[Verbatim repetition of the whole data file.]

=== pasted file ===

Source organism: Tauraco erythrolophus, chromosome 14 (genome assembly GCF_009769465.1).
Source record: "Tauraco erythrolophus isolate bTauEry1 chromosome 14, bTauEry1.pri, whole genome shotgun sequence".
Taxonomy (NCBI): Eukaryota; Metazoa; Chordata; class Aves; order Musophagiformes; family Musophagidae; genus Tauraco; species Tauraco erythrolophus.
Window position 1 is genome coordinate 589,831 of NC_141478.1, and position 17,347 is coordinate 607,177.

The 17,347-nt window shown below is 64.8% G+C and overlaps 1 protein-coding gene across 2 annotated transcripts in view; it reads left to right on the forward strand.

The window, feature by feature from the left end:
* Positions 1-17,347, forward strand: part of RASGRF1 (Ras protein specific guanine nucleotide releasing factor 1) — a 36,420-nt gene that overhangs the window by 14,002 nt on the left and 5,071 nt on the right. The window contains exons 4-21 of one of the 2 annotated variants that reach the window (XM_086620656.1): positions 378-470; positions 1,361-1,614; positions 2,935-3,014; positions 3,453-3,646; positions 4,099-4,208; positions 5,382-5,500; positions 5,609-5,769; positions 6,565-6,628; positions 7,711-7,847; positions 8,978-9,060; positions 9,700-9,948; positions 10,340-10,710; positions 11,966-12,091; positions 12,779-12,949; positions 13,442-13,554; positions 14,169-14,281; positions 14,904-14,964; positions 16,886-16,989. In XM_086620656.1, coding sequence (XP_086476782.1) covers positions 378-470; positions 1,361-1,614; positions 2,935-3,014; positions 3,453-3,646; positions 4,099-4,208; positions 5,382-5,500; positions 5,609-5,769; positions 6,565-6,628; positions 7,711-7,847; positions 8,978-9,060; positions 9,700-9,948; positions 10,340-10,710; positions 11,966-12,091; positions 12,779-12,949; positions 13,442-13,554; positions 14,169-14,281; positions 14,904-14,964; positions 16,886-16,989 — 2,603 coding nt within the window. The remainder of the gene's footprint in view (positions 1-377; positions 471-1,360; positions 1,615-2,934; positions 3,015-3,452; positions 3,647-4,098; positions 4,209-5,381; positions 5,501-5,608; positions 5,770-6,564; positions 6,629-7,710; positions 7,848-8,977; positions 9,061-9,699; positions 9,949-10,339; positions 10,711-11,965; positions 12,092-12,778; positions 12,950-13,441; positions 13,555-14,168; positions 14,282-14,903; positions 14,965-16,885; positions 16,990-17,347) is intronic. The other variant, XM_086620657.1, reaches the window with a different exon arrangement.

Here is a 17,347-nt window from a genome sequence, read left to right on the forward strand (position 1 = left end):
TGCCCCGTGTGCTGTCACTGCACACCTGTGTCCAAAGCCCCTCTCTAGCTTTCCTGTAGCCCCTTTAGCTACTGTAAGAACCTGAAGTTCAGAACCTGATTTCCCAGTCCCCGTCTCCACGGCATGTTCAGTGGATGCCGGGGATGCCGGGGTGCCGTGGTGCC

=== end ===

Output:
Source organism: Tauraco erythrolophus, chromosome 14 (genome assembly GCF_009769465.1).
Source record: "Tauraco erythrolophus isolate bTauEry1 chromosome 14, bTauEry1.pri, whole genome shotgun sequence".
Taxonomy (NCBI): Eukaryota; Metazoa; Chordata; class Aves; order Musophagiformes; family Musophagidae; genus Tauraco; species Tauraco erythrolophus.
Window position 1 is genome coordinate 589,831 of NC_141478.1, and position 17,347 is coordinate 607,177.

The 17,347-nt window shown below is 64.8% G+C and overlaps 1 protein-coding gene across 2 annotated transcripts in view; it reads left to right on the forward strand.

The window, feature by feature from the left end:
* Positions 1-17,347, forward strand: part of RASGRF1 (Ras protein specific guanine nucleotide releasing factor 1) — a 36,420-nt gene that overhangs the window by 14,002 nt on the left and 5,071 nt on the right. The window contains exons 4-21 of one of the 2 annotated variants that reach the window (XM_086620656.1): positions 378-470; positions 1,361-1,614; positions 2,935-3,014; positions 3,453-3,646; positions 4,099-4,208; positions 5,382-5,500; positions 5,609-5,769; positions 6,565-6,628; positions 7,711-7,847; positions 8,978-9,060; positions 9,700-9,948; positions 10,340-10,710; positions 11,966-12,091; positions 12,779-12,949; positions 13,442-13,554; positions 14,169-14,281; positions 14,904-14,964; positions 16,886-16,989. In XM_086620656.1, coding sequence (XP_086476782.1) covers positions 378-470; positions 1,361-1,614; positions 2,935-3,014; positions 3,453-3,646; positions 4,099-4,208; positions 5,382-5,500; positions 5,609-5,769; positions 6,565-6,628; positions 7,711-7,847; positions 8,978-9,060; positions 9,700-9,948; positions 10,340-10,710; positions 11,966-12,091; positions 12,779-12,949; positions 13,442-13,554; positions 14,169-14,281; positions 14,904-14,964; positions 16,886-16,989 — 2,603 coding nt within the window. The remainder of the gene's footprint in view (positions 1-377; positions 471-1,360; positions 1,615-2,934; positions 3,015-3,452; positions 3,647-4,098; positions 4,209-5,381; positions 5,501-5,608; positions 5,770-6,564; positions 6,629-7,710; positions 7,848-8,977; positions 9,061-9,699; positions 9,949-10,339; positions 10,711-11,965; positions 12,092-12,778; positions 12,950-13,441; positions 13,555-14,168; positions 14,282-14,903; positions 14,965-16,885; positions 16,990-17,347) is intronic. The other variant, XM_086620657.1, reaches the window with a different exon arrangement.

Here is a 17,347-nt window from a genome sequence, read left to right on the forward strand (position 1 = left end):
TGCCCCGTGTGCTGTCACTGCACACCTGTGTCCAAAGCCCCTCTCTAGCTTTCCTGTAGCCCCTTTAGCTACTGTAAGAACCTGAAGTTCAGAACCTGATTTCCCAGTCCCCGTCTCCACGGCATGTTCAGTGGATGCCGGGGATGCCGGGGTGCCGTGGTGCC